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Old September 20, 2012, 05:47 PM   #26
BGutzman
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idea of going all glock.
Idea or nightmare??? shoot what suits you... Just more other guns for the rest of us.. have fun..
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Old September 20, 2012, 07:24 PM   #27
dayman
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I don't buy the premise that you need to regularly shoot a variety of guns to be able to use something new.
I've pretty much only ever shot 1911's until I started to CC, an Xd for a few months after that, and now a PPQ. I do have a .380 and a SP101 for the woods, but neither get shot much.
Despite that, I've never had any problem figuring out friends guns. Figuring out how to eject brass from a SAA did take several seconds the first time, and I imagine I'd have a hard time breaking any of them down, but as far as shooting goes most handguns have a lot more similarities than differences.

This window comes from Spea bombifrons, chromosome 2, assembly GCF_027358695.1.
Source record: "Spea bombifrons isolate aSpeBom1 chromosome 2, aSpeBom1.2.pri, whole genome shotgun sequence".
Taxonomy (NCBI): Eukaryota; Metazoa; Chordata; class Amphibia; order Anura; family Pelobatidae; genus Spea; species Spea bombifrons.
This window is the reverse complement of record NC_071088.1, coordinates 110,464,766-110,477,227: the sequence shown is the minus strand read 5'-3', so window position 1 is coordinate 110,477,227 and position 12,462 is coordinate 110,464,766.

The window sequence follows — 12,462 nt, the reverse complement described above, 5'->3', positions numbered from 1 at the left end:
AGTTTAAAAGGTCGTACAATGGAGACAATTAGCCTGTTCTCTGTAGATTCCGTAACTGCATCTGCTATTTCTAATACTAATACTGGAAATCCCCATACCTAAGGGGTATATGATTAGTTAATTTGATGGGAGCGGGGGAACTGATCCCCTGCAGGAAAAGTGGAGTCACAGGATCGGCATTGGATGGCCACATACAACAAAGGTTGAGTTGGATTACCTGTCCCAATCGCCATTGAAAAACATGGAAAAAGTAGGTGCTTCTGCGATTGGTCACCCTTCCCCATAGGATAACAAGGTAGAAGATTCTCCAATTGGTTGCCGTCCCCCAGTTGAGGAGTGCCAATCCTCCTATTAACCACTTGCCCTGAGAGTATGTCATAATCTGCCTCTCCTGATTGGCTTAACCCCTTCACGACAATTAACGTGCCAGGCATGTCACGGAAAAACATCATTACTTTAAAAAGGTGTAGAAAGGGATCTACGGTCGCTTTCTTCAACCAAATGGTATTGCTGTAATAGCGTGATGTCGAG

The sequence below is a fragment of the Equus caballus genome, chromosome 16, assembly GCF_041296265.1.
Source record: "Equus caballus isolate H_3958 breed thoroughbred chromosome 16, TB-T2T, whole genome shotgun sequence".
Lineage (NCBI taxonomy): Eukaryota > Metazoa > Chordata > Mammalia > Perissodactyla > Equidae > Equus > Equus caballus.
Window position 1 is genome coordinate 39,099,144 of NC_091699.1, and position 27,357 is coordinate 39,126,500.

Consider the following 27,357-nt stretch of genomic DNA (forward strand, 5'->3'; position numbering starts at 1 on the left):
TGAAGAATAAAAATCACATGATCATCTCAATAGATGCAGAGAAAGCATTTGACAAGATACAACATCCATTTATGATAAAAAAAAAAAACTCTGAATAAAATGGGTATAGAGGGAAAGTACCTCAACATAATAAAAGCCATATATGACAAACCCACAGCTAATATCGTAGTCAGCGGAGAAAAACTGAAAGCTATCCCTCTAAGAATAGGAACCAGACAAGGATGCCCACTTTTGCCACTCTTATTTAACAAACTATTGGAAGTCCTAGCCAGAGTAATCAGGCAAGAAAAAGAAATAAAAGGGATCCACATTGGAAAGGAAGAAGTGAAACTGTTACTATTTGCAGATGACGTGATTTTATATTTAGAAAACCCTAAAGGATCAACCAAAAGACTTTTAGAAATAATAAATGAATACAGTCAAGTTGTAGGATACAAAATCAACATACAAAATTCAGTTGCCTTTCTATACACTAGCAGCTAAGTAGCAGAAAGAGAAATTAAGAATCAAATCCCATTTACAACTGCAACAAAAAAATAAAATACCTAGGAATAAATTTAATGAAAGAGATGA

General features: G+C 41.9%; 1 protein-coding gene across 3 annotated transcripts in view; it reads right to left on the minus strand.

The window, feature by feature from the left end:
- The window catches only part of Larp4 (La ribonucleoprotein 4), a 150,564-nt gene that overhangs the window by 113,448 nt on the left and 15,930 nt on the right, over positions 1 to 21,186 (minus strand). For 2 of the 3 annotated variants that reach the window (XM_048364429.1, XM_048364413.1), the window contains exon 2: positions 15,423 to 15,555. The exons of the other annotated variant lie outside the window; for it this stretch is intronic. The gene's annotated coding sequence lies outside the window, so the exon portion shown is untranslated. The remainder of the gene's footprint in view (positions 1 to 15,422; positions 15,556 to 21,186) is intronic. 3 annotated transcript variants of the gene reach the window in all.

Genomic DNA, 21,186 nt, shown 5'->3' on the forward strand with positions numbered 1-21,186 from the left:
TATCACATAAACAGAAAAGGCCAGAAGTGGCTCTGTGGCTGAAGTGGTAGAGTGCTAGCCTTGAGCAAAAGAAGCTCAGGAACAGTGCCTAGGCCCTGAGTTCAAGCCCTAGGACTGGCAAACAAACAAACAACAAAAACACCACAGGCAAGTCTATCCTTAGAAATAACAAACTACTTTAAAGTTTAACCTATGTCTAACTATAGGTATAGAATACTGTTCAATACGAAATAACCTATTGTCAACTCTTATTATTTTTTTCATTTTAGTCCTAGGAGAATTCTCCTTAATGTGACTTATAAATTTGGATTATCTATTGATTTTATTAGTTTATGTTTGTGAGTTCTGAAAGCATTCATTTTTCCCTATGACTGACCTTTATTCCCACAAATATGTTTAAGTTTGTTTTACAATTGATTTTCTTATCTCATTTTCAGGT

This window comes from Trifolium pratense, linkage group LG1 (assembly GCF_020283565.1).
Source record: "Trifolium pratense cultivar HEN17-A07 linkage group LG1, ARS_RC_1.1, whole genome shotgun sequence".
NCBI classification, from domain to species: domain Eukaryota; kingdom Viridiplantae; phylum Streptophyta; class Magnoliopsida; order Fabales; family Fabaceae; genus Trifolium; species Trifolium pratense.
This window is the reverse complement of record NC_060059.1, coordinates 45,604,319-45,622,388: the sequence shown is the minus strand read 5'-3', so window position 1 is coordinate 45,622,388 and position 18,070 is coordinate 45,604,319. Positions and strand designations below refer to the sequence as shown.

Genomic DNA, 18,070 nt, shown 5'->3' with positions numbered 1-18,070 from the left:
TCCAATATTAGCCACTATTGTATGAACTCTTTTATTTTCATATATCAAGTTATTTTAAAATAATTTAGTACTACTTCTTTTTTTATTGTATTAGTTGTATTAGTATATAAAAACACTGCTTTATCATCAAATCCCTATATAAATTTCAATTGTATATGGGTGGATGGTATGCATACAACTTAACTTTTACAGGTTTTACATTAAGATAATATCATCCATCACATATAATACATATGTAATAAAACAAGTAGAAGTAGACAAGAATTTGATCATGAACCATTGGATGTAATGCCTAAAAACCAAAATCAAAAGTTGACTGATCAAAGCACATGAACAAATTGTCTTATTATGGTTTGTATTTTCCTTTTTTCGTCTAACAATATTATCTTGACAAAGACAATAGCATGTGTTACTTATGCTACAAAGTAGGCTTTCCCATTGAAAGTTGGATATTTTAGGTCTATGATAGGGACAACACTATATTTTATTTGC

Also - on a more pragmatic note - how likely is it that you'll ever have to defend yourself with someone else's gun? Or if you did, what are the odds you wouldn't have the few seconds it would likely take to identify the safety and type of action?

In the end they're your guns, so if you like glocks the best, I really don't think there's any good reason not to go for it. The great thing about guns is that if you ever change your mind you can sell them and get something else.
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Old September 20, 2012, 07:43 PM   #28
KyJim
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“Beware the man with one gun, he knows how to use it.”